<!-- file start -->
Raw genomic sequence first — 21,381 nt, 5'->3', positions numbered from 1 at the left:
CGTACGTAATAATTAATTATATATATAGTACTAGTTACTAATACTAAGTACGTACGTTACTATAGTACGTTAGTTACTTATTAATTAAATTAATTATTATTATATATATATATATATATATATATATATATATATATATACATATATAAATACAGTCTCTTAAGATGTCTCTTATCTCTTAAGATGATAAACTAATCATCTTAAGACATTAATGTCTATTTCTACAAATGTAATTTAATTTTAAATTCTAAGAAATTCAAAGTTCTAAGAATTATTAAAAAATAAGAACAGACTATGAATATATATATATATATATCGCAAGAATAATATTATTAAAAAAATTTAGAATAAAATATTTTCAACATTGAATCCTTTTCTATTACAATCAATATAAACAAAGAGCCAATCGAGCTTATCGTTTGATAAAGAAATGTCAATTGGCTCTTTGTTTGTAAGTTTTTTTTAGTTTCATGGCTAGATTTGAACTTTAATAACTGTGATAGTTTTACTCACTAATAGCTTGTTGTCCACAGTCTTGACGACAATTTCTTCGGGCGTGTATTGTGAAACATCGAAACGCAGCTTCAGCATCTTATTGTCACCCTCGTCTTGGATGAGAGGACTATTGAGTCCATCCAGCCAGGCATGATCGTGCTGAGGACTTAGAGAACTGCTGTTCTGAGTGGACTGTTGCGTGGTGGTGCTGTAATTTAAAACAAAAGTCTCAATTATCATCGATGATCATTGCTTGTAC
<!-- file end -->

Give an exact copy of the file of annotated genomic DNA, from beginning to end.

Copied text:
Raw genomic sequence first — 21,381 nt, 5'->3', positions numbered from 1 at the left:
CGTACGTAATAATTAATTATATATATAGTACTAGTTACTAATACTAAGTACGTACGTTACTATAGTACGTTAGTTACTTATTAATTAAATTAATTATTATTATATATATATATATATATATATATATATATATATATATACATATATAAATACAGTCTCTTAAGATGTCTCTTATCTCTTAAGATGATAAACTAATCATCTTAAGACATTAATGTCTATTTCTACAAATGTAATTTAATTTTAAATTCTAAGAAATTCAAAGTTCTAAGAATTATTAAAAAATAAGAACAGACTATGAATATATATATATATATATCGCAAGAATAATATTATTAAAAAAATTTAGAATAAAATATTTTCAACATTGAATCCTTTTCTATTACAATCAATATAAACAAAGAGCCAATCGAGCTTATCGTTTGATAAAGAAATGTCAATTGGCTCTTTGTTTGTAAGTTTTTTTTAGTTTCATGGCTAGATTTGAACTTTAATAACTGTGATAGTTTTACTCACTAATAGCTTGTTGTCCACAGTCTTGACGACAATTTCTTCGGGCGTGTATTGTGAAACATCGAAACGCAGCTTCAGCATCTTATTGTCACCCTCGTCTTGGATGAGAGGACTATTGAGTCCATCCAGCCAGGCATGATCGTGCTGAGGACTTAGAGAACTGCTGTTCTGAGTGGACTGTTGCGTGGTGGTGCTGTAATTTAAAACAAAAGTCTCAATTATCATCGATGATCATTGCTTGTAC